Atomic accelerator dating
The vacuum is crucial to maintaining an air and dust free environment for the beam of particles to travel unobstructed.
The beam of particles travels inside a vacuum in the metal beam pipe.
Whether it’s medical or scientific research, consumer product development or national security, particle accelerators touch nearly every part of our daily lives.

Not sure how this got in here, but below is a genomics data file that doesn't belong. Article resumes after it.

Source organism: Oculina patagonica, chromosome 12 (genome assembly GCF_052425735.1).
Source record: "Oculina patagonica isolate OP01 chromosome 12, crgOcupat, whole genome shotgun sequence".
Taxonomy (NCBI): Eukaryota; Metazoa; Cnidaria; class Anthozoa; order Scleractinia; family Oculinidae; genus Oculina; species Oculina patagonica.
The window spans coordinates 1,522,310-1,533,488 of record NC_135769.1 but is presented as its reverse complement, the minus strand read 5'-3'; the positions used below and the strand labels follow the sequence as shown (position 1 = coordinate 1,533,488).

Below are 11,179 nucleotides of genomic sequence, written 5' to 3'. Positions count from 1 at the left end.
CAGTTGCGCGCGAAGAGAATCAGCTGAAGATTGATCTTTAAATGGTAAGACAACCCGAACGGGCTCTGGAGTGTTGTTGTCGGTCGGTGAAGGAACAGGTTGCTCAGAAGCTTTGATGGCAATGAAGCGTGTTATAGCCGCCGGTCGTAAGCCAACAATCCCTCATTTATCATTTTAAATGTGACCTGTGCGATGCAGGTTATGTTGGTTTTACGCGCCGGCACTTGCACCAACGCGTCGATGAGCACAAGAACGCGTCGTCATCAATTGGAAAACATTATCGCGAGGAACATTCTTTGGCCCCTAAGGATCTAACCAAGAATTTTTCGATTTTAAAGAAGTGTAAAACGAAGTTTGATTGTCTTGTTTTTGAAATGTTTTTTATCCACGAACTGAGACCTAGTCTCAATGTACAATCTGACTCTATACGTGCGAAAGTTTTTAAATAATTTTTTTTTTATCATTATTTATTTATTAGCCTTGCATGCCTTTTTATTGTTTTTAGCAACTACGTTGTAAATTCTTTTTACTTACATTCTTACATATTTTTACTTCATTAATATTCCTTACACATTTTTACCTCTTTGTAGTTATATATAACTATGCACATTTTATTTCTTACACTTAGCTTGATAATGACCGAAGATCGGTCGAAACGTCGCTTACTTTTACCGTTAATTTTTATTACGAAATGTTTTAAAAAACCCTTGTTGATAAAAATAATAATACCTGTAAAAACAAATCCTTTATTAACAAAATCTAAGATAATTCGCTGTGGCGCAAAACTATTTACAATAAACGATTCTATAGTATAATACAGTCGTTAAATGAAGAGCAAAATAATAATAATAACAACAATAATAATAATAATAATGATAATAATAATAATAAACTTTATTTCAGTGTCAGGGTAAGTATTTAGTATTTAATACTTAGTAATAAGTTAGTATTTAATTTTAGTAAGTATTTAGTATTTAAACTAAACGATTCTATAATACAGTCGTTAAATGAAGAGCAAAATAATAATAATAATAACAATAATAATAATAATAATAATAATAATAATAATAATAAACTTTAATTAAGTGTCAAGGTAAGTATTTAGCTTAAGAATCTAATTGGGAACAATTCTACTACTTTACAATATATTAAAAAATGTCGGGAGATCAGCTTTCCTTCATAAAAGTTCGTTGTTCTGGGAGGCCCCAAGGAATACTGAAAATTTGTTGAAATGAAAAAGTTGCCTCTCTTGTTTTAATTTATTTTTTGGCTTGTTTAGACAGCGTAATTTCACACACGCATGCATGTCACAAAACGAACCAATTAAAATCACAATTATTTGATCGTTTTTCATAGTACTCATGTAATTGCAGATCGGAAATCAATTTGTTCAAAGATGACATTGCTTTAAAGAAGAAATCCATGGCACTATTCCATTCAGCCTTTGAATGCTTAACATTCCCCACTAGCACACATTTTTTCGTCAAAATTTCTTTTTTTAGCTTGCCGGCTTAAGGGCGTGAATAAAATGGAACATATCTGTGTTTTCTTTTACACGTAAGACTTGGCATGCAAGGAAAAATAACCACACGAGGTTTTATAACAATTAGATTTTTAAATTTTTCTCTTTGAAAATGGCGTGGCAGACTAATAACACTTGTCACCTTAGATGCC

Since the early days of the cathode ray tube in the 1890s, particle accelerators have made important contributions to scientific and technological innovation.
Electric fields spaced around the accelerator switch from positive to negative at a given frequency, creating radio waves that accelerate particles in bunches.
Particles can be directed at a fixed target, such as a thin piece of metal foil, or two beams of particles can be collided.